The two crew members worked smoothly together, probing, quietly commenting. Soon Torres stood up, brushed herself off, and nodded with studied control.
Janeway steeled herself. "How bad?"
Dark eyes met hers. "Not good. Backup flight controls can be temporarily improvised from engineering, but it'll make an unwieldly system worse, and even that won't last very long."
"We need to replace the parts and rebuild the helm," Janeway said. Her heart sank at the thought of yet one more obstacle blocking their path back home, but she banished the notion that Voyager was an accursed vessel. She'd had her share of bad luck, yes, but most ships did. "Any thoughts as to what caused the damage and how likely it is to happen again?"
Torres shrugged. "My guess is that a power surge caused it, but I won't know for certain until I've run more tests. As to its source, and whether it will recur, unknown."
Janeway felt that word grating upon her. Unknown. It just wasn't acceptable. An unknown power had brought her ship and crew halfway across the galaxy. But she fought back her irritation. "Get started, B'Elanna. Mr. Tuvok, how far off course did that power surge send us?"
"Approximately fifteen degrees off course," the Vulcan replied. "Might I suggest . . ."
Harry Kim burst in, garnering a frown from the protocol-conscious Tuvok. "Captain, there's a class-M planet in the next system, fifth planet from a type-B binary sun. We might find dilithium mineral deposits there -- or metals that we could refine and use."
"Well," Janeway said. "We don't have much choice, do we, Mr. Kim. Chakotay, you'll work helm temporarily from engineering. Let's get into a wide orbit. Mr. Kim, once we're in range, scan that planet within an inch of its life. And get Mr. Neelix up here in case he can identify it."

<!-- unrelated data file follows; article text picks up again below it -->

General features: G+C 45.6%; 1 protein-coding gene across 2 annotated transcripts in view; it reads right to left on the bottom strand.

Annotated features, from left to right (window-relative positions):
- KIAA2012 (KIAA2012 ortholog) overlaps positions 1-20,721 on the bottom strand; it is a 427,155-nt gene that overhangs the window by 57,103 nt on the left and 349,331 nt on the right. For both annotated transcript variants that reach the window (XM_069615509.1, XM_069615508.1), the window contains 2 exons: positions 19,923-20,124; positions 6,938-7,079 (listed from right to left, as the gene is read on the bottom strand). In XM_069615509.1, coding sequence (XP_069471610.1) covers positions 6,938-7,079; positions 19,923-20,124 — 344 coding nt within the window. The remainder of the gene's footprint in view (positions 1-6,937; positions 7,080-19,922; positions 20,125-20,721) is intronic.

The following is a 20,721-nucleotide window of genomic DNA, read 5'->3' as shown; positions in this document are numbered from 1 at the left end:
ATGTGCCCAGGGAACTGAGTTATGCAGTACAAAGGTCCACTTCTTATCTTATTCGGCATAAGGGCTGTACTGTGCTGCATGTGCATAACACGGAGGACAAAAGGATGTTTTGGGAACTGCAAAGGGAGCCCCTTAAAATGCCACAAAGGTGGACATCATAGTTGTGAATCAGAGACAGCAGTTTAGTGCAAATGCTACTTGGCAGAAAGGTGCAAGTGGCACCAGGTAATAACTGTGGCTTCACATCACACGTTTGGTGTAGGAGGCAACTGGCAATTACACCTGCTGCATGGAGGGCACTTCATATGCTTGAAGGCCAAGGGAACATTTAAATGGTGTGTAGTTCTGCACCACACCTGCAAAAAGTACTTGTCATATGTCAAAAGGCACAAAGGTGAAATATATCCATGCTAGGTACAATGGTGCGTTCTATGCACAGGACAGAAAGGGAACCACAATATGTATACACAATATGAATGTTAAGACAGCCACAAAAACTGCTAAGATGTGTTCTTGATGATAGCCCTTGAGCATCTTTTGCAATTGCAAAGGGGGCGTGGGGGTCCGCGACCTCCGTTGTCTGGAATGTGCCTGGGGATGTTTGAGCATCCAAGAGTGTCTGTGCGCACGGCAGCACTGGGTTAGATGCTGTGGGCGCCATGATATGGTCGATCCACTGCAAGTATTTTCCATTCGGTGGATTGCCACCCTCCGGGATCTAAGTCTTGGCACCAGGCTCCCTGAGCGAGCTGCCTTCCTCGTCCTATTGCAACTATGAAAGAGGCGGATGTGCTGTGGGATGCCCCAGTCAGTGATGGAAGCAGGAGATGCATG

Under the first officer's steady guidance, Voyager limped into orbit.
The lift doors flew open and the short, stocky figure of Neelix, a Delta-Quadrant native and volunteer member of Voyager's crew, entered the bridge. His coxcomb of stiff orange hair straggled above his heavily freckled scalp, looking even more unkempt than usual.
"Captain," Neelix said. "I was just popping a meeg truffle soufflé into the oven. If it falls I don't know what the crew will have for dessert."
"Somehow we'll manage, Mr. Neelix," Janeway said dryly. "Take a look and tell me if that planet ahead seems familiar."
Neelix squinted at the viewscreen and muttered, "Could be the Donyx System -- that has a binary sun. In which case that's Donyx Five. But its landmasses are the wrong color. Maybe the Giddis System? No, the suns are too small and far apart." He ran a hand through his sparse hair. "Now, don't rush me."
"Captain," Ensign Kim said. "I've finished my scan and I have good news and bad news."
"Report, Mr. Kim."
"The planet is inhabited, and its civilization is advanced enough to provide at least rudimentary engineering. They seem to have some mass transportation and communications systems and there are signs of developing air travel."
"And the bad?"